I love this post, Mich. The image of the silver hands swinging from her pack–that will stay with me. I can hear the clank.
I remember learning a tiny bit about Swedenborg in my Romantic Poetry course decades ago. If I’d really appreciated how interesting he is I’d have gone to class more often …
I also love your response, Jen, particularly the last line. For all that it is one step, it can be very hard to take.
Thanks for your insights, Jen and Jean. I hope Erika is tuning in because she said something the other night at the Joseph Campbell Round Table that continues to ring in me. It had to do with the nature of God, or whatever we would call what we cry out to from the depths of suffering. She passionately held that it wasn’t an intellectual or dualistic conception, but something more pure and simple: love.
Yes, and how do we step into that circle of love? How do we let go of the attachments to our market-based belief systems where values are measured by nickels and dimes? How are you taking that step, Jen? Hope that’s not too big a question (haha)!
Hi Michelle and Jean,
When it was really critical for me to participate in society so I could raise my children properly, it was important to me to have work that was in some way meaningful. In a way, that was the beginning of “taking that step.” Then when I retired from the fast-paced, well-paying full-time job, it was quite an adjustment to take the reigns of my beingness. It’s hard to tell how I’m really doing since we got hit sideways by the death of my sweet daughter, but that served also to heighten my desire to become the me that truly works at purpose, listening to the call of my soul, rather than allowing myself to be molded and shaped to do the work that brings large rewards to others and not so large ones to my family and myself. Taking that step requires a new way of thinking – a disattachment from all the programming we receive about nearly everything, and a return to being able to think. I really like that. One step at a time is how I’m doing it, and the neat thing is that I’ve made many discoveries along the way – of social groups, associations, guilds, outlets, contests, and all manner of “organizations” for the kind of work that I do now. I don’t join everything because here again, I ask myself what the value is of striving to gain “credentials” in the field, when really, it’s just about the DOING of the work. I’m still a bit on the fence with all that stuff. Still on the fringes of society, even when it’s my communities of practice. And how I measure my accomplishments has changed – it’s not about the money as much as it is about the moments, and the people, and the growth in my skills. I’m doing my second museum show for my beadwork this October and am doing some little paintings related to fairy tales for the Holiday Show and Sale at the museum – the work is exciting, challenging, I adore the research, and so when I compare my activities to “the fast-paced job,” I think the step was worth taking. I hope I stick with it cause I can imagine really developing my talents to noteworthy levels. And somehow there’s some satisfaction in that. And lots of love – in the making of the beadwork jewelry, the paintings, and the new relationships. Are we rolling in money? Nope, and it’s a bit irritating, but we are surrounded by beauty and my husband and I have a wonderful relationship, plus we have our two pups and kitty. So day to day feels quite the luxury right now : ) The actual presence of several kinds of love vs. the bypassing and rationalization when you know you’re not feeling much of it while running around like a chicken with its head cut off. I like this better.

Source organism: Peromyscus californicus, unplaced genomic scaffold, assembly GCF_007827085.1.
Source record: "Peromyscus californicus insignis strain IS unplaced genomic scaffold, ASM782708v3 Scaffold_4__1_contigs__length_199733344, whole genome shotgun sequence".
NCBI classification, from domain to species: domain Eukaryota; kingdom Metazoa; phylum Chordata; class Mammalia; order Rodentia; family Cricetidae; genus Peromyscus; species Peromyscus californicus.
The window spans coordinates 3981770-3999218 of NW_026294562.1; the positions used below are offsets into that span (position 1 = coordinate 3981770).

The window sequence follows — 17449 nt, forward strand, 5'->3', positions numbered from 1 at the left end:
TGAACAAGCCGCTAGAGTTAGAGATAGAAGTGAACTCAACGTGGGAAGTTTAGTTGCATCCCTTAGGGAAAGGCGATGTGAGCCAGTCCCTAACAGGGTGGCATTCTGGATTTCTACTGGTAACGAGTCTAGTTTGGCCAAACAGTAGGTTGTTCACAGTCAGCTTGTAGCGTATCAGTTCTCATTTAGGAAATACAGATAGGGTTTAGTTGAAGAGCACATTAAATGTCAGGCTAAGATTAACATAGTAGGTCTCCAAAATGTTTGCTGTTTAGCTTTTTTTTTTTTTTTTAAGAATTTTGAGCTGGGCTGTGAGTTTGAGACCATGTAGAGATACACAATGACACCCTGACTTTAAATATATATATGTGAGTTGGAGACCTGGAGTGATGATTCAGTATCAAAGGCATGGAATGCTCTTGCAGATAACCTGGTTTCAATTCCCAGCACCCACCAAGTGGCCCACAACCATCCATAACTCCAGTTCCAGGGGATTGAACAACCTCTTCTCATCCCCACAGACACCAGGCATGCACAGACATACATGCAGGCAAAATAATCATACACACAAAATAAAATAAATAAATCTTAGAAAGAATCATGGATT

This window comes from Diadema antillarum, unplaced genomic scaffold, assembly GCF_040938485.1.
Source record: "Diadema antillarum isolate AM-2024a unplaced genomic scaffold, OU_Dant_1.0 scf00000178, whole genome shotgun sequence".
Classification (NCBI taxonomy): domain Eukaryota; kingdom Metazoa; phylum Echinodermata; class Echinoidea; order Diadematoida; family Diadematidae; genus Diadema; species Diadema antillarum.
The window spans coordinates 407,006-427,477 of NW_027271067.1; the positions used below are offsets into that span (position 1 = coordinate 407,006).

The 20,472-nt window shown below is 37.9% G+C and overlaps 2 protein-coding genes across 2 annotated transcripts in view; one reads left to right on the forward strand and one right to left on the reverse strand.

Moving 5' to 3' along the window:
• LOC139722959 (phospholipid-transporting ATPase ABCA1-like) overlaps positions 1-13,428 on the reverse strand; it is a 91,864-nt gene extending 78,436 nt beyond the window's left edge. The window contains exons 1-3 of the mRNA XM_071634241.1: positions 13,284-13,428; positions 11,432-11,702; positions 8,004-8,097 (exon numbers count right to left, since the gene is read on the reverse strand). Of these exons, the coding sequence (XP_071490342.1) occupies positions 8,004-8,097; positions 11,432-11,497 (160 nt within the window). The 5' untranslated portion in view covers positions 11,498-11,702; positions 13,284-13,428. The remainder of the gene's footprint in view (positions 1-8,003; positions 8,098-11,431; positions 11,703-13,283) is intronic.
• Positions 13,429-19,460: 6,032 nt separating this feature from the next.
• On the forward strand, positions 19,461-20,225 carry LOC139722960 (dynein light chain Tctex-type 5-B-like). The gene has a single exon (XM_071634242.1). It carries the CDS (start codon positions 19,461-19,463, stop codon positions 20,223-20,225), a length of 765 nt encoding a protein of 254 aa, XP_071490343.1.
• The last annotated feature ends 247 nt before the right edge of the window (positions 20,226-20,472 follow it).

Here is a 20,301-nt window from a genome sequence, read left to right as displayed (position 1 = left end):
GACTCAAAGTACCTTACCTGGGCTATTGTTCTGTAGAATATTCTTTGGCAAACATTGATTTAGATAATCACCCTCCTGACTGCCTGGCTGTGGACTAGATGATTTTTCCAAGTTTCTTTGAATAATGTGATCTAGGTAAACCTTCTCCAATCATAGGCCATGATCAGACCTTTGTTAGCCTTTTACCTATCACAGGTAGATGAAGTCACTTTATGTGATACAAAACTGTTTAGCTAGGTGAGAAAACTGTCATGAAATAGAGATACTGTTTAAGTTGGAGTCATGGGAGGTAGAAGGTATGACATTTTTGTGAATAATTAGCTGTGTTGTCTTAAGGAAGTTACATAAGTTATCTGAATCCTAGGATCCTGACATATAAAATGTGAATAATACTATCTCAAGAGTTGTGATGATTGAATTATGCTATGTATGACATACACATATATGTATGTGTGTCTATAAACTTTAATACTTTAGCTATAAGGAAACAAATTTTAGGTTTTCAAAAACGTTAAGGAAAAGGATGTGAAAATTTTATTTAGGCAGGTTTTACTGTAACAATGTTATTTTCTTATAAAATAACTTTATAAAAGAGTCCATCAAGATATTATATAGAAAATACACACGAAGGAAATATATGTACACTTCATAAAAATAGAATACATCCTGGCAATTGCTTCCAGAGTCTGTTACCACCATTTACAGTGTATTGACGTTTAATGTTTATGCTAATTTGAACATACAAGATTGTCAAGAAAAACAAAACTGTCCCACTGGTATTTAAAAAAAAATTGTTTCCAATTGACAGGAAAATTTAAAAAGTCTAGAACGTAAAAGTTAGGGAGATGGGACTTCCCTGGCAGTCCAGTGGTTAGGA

We’ll see where the adventure takes us.